Where exactly Mr. Monk and the Dirty Cop falls in series continuity is open to interpretation, although given the time it was written, it would be most likely that it takes place during the time period in between the episode "Mr. Monk Gets Hypnotized" and before the episode "Mr. Monk and the Miracle". However, if this were the case, Natalie should either be driving an Audi A3 or a Nissan Sentra, and not a Buick Lucerne.
Background Information and Notes
- Salvatore Lucarelli previously appeared in the season 3 episode "Mr. Monk Meets the Godfather," and Natalie's exposition briefly sketches the background of that episode. (A man came into a barbershop and gunned all five people down. Lucarelli and his nephew, "Fat" Tony, hired Monk and Sharona to find out who was responsible. That episode happens to have been co-written by Lee Goldberg).
- When Monk compares riding in an elevator to being buried alive, Natalie is skeptical, and Monk reminds her that he actually has been buried alive twice before - referring to "Mr. Monk vs. The Cobra" (when gravedigger Chris Downey buried Monk alive in a coffin) and "Mr. Monk and the Buried Treasure" (when Monk and Troy Kroger were buried by bank manager Steven Connolly in Troy's car at a quarry).
- While examining Braddock's hotel room, Natalie remembers a past crime scene in which Disher showed her the room through an infrared spectroscope, revealing all the otherwise-invisible bodily fluids on all the surfaces of the room. Rita Brownyn (Polly Draper) taught Monk how to use a similar device in the season 1 episode "Mr. Monk Takes a Vacation."
- While aiming a gun at Slade, Natalie reminds him that she's killed before, referring to petty crook Brian Lemmon, whom Natalie stabbed in self-defense in "Mr. Monk and the Red Herring."
- The county jail that Monk and Natalie visit three times during the story (the first time to see Salvatore Lucarelli, the other two to see an incarcerated Stottlemeyer) is said to be on 7th Street in San Francisco. This is in fact a real jail: the city has eight county jails, and Jail #2 is located at 425 7th Street.
- Whether by coincidence or not, the Professor Cowan subplot at the beginning seems to be reutilized in the episode "Mr. Monk's Favorite Show".
- The story bears many similarities to the episode "Mr. Monk Buys a House". In both, a senile old man is murdered in a way that looks like an accident. Both stories also involve murders in the present day that are in a way related to a historical and unsolved murder case. The later novel Mr. Monk in Trouble also was created with a similar plot - a series of present day murders are tied to a very famous crime committed decades ago.
References to real-life persons, locations, or events
It is mentioned that Monk and Natalie were cut loose from the SFPD due to a tight budget. Mentions of other cops having a cap on the number of overtime hours they can put in are also given. In early 2009, the SFPD faced a budget crisis, and the loss of overtime hours impacted many criminal investigations.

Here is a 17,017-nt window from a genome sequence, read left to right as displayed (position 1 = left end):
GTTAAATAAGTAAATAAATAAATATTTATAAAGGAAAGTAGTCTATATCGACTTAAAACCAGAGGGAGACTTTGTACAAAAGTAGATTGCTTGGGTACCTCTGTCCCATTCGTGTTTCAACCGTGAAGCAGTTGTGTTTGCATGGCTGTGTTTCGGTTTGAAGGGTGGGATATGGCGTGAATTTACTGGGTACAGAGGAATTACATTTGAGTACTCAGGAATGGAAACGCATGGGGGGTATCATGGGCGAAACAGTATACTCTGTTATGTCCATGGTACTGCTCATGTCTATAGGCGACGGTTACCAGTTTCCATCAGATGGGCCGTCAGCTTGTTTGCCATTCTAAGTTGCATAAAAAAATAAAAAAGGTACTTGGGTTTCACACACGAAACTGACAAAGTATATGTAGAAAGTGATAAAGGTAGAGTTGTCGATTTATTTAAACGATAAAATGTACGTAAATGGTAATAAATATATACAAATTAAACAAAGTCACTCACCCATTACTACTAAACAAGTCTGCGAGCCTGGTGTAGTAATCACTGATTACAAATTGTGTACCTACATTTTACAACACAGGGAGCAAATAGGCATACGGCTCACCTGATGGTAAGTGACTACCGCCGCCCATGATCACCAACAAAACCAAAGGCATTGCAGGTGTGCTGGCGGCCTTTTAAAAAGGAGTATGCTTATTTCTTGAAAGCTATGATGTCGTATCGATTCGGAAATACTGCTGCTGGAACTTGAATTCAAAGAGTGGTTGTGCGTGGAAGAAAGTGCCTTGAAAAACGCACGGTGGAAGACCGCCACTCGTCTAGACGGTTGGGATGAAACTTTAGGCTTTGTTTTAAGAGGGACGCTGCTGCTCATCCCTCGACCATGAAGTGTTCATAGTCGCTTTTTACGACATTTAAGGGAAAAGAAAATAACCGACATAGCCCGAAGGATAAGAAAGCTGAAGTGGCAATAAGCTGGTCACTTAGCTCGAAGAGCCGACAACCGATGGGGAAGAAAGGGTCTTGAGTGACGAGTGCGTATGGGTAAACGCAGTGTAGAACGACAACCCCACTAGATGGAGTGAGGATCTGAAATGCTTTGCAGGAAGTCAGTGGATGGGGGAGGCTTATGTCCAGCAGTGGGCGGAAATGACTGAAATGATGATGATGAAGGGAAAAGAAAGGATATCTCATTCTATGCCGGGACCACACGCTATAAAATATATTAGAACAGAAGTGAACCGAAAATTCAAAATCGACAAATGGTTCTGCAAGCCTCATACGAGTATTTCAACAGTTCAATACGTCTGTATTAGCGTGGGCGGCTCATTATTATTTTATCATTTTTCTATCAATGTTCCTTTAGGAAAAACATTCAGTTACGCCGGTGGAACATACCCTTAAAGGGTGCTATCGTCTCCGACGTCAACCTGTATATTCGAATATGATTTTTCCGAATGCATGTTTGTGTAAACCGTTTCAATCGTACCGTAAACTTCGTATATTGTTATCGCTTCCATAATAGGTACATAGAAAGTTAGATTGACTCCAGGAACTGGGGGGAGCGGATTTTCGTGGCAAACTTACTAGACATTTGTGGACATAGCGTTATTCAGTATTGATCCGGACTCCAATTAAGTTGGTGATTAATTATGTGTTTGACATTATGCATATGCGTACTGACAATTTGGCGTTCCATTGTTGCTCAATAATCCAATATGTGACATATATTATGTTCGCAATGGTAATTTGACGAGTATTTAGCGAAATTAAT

- It is implied that Mill Valley has their own police department. Actually, towns in Marin County are serviced by the Marin County Sheriff's Department.
- It is never explained where Slade got the disguise he used on the elevator before he killed Braddock.
References to other TV shows
- Some small references are made to the 1980s and 1990s show Murder, She Wrote. At one point, Natalie mentions that Cabot Cove, Maine has a higher murder-per-capita rate than several real-life crime magnets (namely Ciudad Juarez, South Central Los Angeles, and Beirut) combined.
- Less noticeable are the tributes to the first season of the 1970s crime show Mannix:
- Monk and Natalie are employed by Intertect, the private investigations agency that Joe Mannix used to work for. Considering that Mannix was set in Los Angeles, it could be said that both Mannix and Monk take place in the same universe, and that at some point before the late 1990s, Intertect relocated from Los Angeles to San Francisco, although Slade mentions that he was the founder of the agency, and he retired from the SFPD in the late 1990s to open Intertect.
- In one of the case files that Monk skims over and solves, it is revealed that the victim at the case involved is named Lou Wickersham. Lew Wickersham was Joe Mannix's boss at the Intertect agency. However, it is not explained if the unseen character in Mr. Monk and the Dirty Cop is the same character or just happens to have a similar name.
- The Dirty Harry film franchise is heavily alluded to in this novel:
- Several times, Randy speaks with an accent similar to the one Clint Eastwood uses in the franchise, and he nicknames himself "Dirty" Randy. However, he also uses the nickname "Bullitt", a reference to Lt. Frank Bullitt in the film Bullitt.
- When Natalie is holding Nick Slade up at gunpoint, she reminds herself that she is a female "Dirty" Harry. Her 9-1-1 call and what she says throughout the scene lead Stottlemeyer to joke that he plans on starting to call her "Dirty" Natalie (much to Randy's disapproval).